Passengers exposed to COVID-19 on flight from Punta Gorda to Albany
Health officials are trying to track down passengers on a flight from Punta Gorda to Albany, New York, after another passenger tested positive for COVID-19.
Officials are in the process of notifying people who may have been exposed to the virus in order to prevent them from spreading it even more.
Diane Scales of Cape Coral wasn’t on the New York-bound flight, but expressed similar concerns as her Allegiant flight sat at the gate with mechanical issues.
“There was no social distancing at all. We were touching each other elbow to elbow,” she said.
“It was absolutely full with 10 empty seats. They boarded us with no air conditioning, no moving air.”
She chose to get off and not reboard. The uneasy feeling lingers with her today after she learned an Allegiant passenger contracted COVID-19.
Pamella Seay with the Charlotte County Airport Authority said we all have to do our part.
“If you don’t feel well, don’t fly,” she said.
Warren County (NY) health department officials issued an alert on Thursday, saying three of their residents contracted the virus while vacationing in Florida. They then boarded their flights home – one on one flight and two on another – and tested positive for COVID-19 days later.
Those flights from Florida to Albany included Allegiant Airlines flight 1505, which flew from Punta Gorda on June 25 (one person), and Allegiant Airlines flight 754, which flew from St. Petersburg/Clearwater on June 26 (two people).
One of the three Warren County residents who tested positive arrived home on June 25, before the state travel advisory for those who had been to Florida and 15 other states took effect.
The three new Florida-related cases were considered mild as of Thursday and were the only new cases confirmed among Warren County residents since June 24. The person whose test result was reported June 24 was cleared as recovered as of Thursday.
The Centers for Disease Control and Prevention is working with the state and local health departments in New York to contact exposed passengers and crew.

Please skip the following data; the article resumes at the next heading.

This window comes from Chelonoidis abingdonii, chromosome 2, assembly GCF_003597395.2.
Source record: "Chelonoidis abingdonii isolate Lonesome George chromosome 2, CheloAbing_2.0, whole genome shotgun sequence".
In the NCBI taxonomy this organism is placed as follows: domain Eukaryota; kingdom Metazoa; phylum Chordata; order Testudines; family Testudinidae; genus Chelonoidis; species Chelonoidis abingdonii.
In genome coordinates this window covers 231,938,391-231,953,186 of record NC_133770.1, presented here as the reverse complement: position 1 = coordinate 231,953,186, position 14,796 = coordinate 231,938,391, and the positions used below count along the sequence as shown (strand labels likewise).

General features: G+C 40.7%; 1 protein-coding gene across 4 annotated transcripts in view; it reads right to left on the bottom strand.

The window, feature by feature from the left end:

“With an airline, it’s very easy because you know exactly who was there. If you’re in the grocery store, it’s not quite as easy,” Seay said.
The infected passenger believes he or she contracted COVID-19 while in Florida and didn’t start showing symptoms until arriving home. That person immediately self-quarantined.
The news makes travelers like Scales think twice about their next flight.
“Unless I had to fly right now, I just would not,” she said.
It’s unclear if that traveler wore a mask on the flight. Allegiant’s mask mandate goes into effect Thursday.
Anyone who was on one of those flights is asked to contact their county Department of Health as soon as possible as they may have been exposed to the virus.
Warren County officials said Thursday they had a 30-day period of “next to nothing in terms of new cases,” but Wednesday, the three positive cases were reported.
“These three new positive cases should serve as a wake-up call to anybody who isn’t taking this virus seriously. New York State and the Capital Region have improved, but the threat remains and all the progress we’ve made can be undermined. It’s no great mystery that Florida and many other states have been struggling with spikes in this virus. If you haven’t already gotten smart about your vacation decisions, then get smart. You’re putting yourself and your community at risk,” said Ryan Moore, county administrator with Warren County.
“Under current federal regulations, pilots must report all illnesses and deaths to CDC before arriving to a U.S. destination. According to CDC disease protocols, if a sick traveler is considered a risk to the public’s health, CDC works with local and state health departments and international public health agencies to contact exposed passengers and crew.
“Potentially exposed persons will be contacted using the information provided by travelers to the airline. That is why it is important travelers give airlines current contact information when booking tickets to ensure they can be notified if they were exposed to a sick traveler on a flight.”